Children's Hospital Colorado
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Improving Outcomes for Patients with Alagille Syndrome and Cholestatic Pruritus



Liver specimen from an infant with Alagille syndrome with bile duct paucity. The portal tract is shown without any identifiable interlobular bile duct. (Hematoxylin and eosin staining, 200x magnification). Image courtesy of The Childhood Liver Disease Research Network.

Key takeaways

  • Many patients with Alagille syndrome develop cholestatic pruritus, which causes relentless itching and is an important indicator for determining liver transplant necessity.

  • This multi-institutional analysis integrated data from three clinical trials of maralixibat (MRX), an ileal bile acid transporter inhibitor, to evaluate predictors of event-free survival (EFS) and transplant free-survival (TFS).

  • Reductions in pruritus, total bilirubin levels and serum bile acid levels after 48 weeks of treatment were associated with subsequent improvements in EFS and TFS.

  • Prolonged MRX treatment shows promising results in improved survival and clinical outcomes.

Research study background

Extended use of maralixibat (MRX), the first FDA-approved drug for treating children with Alagille syndrome and cholestatic pruritus, may improve long term survival and outcomes — and even reduce the need for a liver transplant. The response to therapy in the first 48 weeks can predict long term benefits.

Children with Alagille syndrome do not have enough bile ducts in their liver to adequately allow for bile to flow from the liver to the intestines. About 50% to 75% of these patients may need a liver transplant by the time they reach adulthood. The development of unrelenting cholestatic pruritus, a condition associated with elevated blood bile acid levels that can result in constant and intense itching, is not uncommon in Alagille syndrome and is a common indicator of the need for a liver transplant.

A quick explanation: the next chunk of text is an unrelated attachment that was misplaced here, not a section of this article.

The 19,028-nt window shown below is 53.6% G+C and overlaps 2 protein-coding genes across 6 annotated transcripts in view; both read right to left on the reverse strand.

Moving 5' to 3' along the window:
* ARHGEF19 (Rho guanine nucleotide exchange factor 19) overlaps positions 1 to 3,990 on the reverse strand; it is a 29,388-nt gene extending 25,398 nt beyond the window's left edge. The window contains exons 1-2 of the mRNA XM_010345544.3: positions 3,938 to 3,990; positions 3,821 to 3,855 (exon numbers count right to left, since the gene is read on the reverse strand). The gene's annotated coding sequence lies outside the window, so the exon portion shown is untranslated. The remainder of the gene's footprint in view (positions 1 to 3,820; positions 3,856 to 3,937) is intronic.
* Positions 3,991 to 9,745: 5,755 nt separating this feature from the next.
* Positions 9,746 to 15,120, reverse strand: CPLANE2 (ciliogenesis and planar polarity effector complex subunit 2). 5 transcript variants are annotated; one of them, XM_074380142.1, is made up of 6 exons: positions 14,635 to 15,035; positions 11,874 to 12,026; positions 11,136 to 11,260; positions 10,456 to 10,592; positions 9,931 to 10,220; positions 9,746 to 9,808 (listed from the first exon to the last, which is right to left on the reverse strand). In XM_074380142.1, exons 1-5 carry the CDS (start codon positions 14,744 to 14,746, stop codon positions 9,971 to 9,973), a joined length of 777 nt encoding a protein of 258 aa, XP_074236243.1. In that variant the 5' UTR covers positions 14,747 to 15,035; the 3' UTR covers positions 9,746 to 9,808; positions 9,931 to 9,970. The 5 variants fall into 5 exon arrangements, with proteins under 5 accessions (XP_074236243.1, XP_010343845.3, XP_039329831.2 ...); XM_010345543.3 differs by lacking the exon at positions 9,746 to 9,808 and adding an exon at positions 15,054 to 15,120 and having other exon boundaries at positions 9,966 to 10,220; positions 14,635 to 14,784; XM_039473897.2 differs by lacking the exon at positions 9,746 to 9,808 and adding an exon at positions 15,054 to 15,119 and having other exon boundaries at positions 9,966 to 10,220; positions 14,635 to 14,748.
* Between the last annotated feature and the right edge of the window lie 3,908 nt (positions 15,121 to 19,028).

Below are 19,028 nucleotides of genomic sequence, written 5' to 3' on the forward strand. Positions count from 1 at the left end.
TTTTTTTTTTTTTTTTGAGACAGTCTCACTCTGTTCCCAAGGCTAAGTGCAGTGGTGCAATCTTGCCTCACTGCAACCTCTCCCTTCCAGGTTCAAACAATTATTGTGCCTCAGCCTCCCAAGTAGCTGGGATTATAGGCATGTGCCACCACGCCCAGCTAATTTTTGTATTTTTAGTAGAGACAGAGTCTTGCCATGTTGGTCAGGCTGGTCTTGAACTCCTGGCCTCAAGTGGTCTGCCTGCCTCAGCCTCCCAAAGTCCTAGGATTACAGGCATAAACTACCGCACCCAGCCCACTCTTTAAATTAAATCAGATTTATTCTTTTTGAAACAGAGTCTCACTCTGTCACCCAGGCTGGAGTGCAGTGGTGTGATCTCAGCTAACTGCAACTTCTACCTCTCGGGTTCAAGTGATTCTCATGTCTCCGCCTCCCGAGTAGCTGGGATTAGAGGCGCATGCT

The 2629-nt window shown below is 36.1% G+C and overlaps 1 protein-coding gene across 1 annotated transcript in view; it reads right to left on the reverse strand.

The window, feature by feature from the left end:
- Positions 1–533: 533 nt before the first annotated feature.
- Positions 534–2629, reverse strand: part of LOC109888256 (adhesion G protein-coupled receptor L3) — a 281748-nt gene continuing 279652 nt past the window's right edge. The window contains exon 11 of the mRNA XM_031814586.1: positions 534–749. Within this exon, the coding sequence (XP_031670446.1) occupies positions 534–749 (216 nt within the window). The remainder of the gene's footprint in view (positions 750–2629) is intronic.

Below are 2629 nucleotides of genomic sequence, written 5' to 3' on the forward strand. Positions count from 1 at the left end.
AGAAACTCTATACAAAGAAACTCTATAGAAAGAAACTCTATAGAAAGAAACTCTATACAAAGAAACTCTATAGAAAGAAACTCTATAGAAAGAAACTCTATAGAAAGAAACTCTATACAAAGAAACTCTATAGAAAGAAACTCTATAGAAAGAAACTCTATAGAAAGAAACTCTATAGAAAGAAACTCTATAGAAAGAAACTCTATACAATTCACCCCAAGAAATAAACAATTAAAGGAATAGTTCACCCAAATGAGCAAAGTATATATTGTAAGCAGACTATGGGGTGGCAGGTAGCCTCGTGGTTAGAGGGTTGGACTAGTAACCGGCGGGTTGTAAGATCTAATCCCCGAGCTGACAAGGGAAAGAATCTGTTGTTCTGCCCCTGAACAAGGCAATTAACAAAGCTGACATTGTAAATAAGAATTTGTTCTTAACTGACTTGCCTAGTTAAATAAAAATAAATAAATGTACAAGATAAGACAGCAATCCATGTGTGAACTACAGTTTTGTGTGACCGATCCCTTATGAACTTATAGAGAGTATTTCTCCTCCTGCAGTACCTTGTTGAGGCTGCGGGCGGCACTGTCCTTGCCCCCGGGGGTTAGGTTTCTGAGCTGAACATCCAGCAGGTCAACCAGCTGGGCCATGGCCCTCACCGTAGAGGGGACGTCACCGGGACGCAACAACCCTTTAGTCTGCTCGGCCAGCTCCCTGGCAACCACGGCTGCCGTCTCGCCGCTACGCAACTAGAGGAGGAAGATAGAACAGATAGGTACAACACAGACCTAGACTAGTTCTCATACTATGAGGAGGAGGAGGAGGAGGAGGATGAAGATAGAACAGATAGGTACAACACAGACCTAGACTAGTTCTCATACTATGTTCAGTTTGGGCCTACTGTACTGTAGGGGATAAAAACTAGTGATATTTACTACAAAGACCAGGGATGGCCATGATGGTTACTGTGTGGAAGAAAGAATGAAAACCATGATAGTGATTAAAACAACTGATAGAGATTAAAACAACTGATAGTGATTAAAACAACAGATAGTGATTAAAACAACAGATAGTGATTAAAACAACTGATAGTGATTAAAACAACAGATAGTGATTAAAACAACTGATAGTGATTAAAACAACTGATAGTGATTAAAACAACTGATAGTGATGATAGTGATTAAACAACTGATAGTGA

In 2021, the FDA approved maralixibat (MRX), an ileal bile acid transporter inhibitor (IBATi), to treat cholestatic pruritus in patients 3 months and older with Alagille syndrome. In this multi-center analysis, researchers from Children’s Hospital Colorado and other institutions assessed patients with Alagille syndrome and cholestatic pruritus from three clinical trials of MRX. They evaluated predictors of long-term event-free survival (EFS) and transplant-free survival (TFS) in 76 patients treated for up to six years.

“We have never had a drug nearly this effective in reducing itching and dramatically lowering serum bile acid levels. Children on MRX are avoiding liver transplantation, and there’s also evidence for improved growth and quality of life. While not all of these patients respond to MRX, it appears to be life-changing for those who do.”

- Ronald Sokol, MD

EFS was defined as the absence of liver transplant, surgical biliary diversion, hepatic decompensation or death, while TFS was defined as the absence of liver transplant or death. Patients were evaluated for 43 potential predictors of EFS and TFS ranging from age, pruritus, biochemistries, platelets and serum bile acids (sBA).

A clinically significant one-point reduction in pruritus scores (range of 0-4) at week 48 with MRX treatment was linked to markedly improved EFS (from 57% to 88%) and TFS (from 57% to 93%). Patients with lower bilirubin and sBA at week 48 also showed similar improved EFS and TFS. Patients with multiple poor outcome predictors on MRX had EFS and TFS below 50%. A single predictor still yielded a positive EFS and TFS of 87% if other risk factors improved. Reduction in pruritus remained linked to improved EFS, even in individuals with high bilirubin.

Clinical implications

This analysis reveals key insights into the long-term outcomes of patients on IBATi, highlighting predictors of EFS and TFS. Patients on prolonged MRX with positive responses may experience enhanced survival and clinical outcomes without liver transplant or surgical biliary diversion. Future longer-term follow-up studies of MRX treated patients will help determine if IBAT inhibitors could slow or reverse the progression of liver scarring and maintain liver function.